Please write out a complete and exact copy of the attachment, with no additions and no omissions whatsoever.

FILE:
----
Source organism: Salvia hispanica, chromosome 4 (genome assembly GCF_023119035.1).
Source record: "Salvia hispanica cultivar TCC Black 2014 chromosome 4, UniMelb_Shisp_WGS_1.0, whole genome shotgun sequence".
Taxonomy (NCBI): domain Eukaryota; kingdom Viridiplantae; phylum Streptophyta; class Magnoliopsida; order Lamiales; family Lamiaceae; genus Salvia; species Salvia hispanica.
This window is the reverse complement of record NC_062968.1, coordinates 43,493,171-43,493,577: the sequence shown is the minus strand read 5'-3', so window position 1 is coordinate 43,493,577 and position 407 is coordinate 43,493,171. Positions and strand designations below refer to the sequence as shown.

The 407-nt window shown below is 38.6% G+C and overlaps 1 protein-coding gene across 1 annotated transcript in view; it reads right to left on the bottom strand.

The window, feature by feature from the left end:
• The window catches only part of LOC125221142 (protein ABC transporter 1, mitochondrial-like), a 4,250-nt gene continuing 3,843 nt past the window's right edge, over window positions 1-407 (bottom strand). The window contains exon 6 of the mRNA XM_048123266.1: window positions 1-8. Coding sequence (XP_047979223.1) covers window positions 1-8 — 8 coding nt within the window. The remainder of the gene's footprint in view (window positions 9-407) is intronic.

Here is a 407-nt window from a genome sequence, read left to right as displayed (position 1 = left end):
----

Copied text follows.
Source organism: Salvia hispanica, chromosome 4 (genome assembly GCF_023119035.1).
Source record: "Salvia hispanica cultivar TCC Black 2014 chromosome 4, UniMelb_Shisp_WGS_1.0, whole genome shotgun sequence".
Taxonomy (NCBI): domain Eukaryota; kingdom Viridiplantae; phylum Streptophyta; class Magnoliopsida; order Lamiales; family Lamiaceae; genus Salvia; species Salvia hispanica.
This window is the reverse complement of record NC_062968.1, coordinates 43,493,171-43,493,577: the sequence shown is the minus strand read 5'-3', so window position 1 is coordinate 43,493,577 and position 407 is coordinate 43,493,171. Positions and strand designations below refer to the sequence as shown.

The 407-nt window shown below is 38.6% G+C and overlaps 1 protein-coding gene across 1 annotated transcript in view; it reads right to left on the bottom strand.

The window, feature by feature from the left end:
• The window catches only part of LOC125221142 (protein ABC transporter 1, mitochondrial-like), a 4,250-nt gene continuing 3,843 nt past the window's right edge, over window positions 1-407 (bottom strand). The window contains exon 6 of the mRNA XM_048123266.1: window positions 1-8. Coding sequence (XP_047979223.1) covers window positions 1-8 — 8 coding nt within the window. The remainder of the gene's footprint in view (window positions 9-407) is intronic.

Here is a 407-nt window from a genome sequence, read left to right as displayed (position 1 = left end):